clock menu more-arrow no yes

Filed under:

Falling Action: Best and Worst of UFC on FOX

Junior dos Santos and Cain VelasquezYou go to enough UFC events, you get a feel for the rhythm that they usually follow. From prelims to the Spike TV undercard to the main card to the main event, it's a gradually building symphony of violence that follows a fairly predictable pattern.

But Saturday night's UFC on FOX show was a completely different experience, for several reasons. It was essentially a nine-fight undercard, one right after the other, and then a main event that started at around 6:30 pm local time. By 6:45 we had our laptops packed up and press row was vacated. By 8 pm we were in the Honda Center media room, watching Pacquiao-Marquez while hammering away at our keyboards with one eye on the screen.

It was, in other words, a strange night. Like Dana White, I'm mostly just glad it's over. Now we can get back to the normal fight night routine, which is at least exhausting in a familiar way. But first, the biggest winners, losers, and everything in between from the UFC on FOX debut.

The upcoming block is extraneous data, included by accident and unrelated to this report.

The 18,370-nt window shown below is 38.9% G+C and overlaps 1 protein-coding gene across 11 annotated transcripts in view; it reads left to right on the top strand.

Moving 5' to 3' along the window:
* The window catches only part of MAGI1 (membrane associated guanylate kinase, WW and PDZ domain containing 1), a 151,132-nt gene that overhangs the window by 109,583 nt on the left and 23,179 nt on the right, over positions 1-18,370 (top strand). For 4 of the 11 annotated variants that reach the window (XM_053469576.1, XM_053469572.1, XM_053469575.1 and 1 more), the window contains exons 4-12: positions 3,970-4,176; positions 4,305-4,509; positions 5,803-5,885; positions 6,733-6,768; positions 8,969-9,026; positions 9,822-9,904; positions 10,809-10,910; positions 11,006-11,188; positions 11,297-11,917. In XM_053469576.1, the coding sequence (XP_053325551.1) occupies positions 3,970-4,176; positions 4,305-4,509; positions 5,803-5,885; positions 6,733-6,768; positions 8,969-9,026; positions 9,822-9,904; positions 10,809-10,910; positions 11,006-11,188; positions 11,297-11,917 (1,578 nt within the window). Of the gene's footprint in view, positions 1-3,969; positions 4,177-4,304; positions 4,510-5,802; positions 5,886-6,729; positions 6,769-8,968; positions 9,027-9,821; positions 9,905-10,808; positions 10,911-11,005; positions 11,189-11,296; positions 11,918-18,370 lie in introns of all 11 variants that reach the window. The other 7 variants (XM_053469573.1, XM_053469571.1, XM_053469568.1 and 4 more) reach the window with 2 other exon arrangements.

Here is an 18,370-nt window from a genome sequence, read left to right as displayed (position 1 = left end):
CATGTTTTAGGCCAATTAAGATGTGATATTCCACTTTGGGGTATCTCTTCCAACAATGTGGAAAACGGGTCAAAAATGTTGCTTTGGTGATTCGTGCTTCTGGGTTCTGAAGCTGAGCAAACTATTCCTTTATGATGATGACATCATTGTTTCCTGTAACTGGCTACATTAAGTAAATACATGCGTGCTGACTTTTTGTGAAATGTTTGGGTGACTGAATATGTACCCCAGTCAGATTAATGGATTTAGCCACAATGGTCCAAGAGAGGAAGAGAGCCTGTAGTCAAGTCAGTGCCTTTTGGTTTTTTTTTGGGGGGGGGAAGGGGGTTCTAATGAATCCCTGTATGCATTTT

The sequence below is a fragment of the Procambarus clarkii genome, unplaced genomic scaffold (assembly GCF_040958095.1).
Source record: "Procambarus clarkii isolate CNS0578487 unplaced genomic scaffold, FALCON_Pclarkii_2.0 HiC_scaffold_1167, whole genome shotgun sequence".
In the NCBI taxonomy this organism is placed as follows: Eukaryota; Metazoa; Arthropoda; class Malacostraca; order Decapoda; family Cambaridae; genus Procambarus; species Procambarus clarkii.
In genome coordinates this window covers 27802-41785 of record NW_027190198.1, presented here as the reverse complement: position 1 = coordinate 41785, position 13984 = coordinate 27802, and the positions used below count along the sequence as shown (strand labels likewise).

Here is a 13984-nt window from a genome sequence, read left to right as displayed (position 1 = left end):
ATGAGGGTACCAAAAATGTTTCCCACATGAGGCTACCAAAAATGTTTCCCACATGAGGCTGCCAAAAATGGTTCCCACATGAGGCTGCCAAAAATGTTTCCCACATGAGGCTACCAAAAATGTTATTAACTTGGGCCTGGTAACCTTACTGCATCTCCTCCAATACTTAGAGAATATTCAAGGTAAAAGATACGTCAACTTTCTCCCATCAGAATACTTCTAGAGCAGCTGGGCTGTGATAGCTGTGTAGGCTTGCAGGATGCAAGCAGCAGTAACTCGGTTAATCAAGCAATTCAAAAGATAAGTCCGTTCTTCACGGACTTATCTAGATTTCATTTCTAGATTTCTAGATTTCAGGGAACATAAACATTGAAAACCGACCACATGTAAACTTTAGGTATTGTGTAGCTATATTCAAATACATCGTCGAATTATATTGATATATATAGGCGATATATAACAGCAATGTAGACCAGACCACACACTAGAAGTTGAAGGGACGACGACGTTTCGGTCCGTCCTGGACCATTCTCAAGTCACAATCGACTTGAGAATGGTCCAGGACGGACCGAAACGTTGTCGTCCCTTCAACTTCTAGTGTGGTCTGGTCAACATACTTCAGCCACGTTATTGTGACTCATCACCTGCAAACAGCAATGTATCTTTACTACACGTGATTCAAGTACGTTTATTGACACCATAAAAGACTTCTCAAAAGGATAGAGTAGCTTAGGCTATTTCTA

Biggest Winner: Junior dos Santos
Say what you will about whether the quick finish was bad or simply not ideal for the UFC's FOX debut, but you can't blame JDS. Actually, I guess you could if you really wanted to, but you'd sound like a real jerk. It's not his job to make fights last; his only concern was punching his opponent in the face until the referee told him to stop, and that's exactly what he did. Right from the start dos Santos had no problem locating Velasquez's face with his fist, and he did so without opening himself up for takedowns. He got away with a short night of work thanks to that big right hand of his. Considering the knee injury that he said he came into the fight with, that quick finish was the best-case scenario for "Cigano" even if it wasn't exactly what the UFC hoped for. Now he'll get to take some time, see to his injury, and wait for Brock Lesnar and Alistair Overeem to figure out who he'll defend his brand new belt against. Who knows, maybe he'll even become the rare heavyweight champ who can hang on to it for a little while.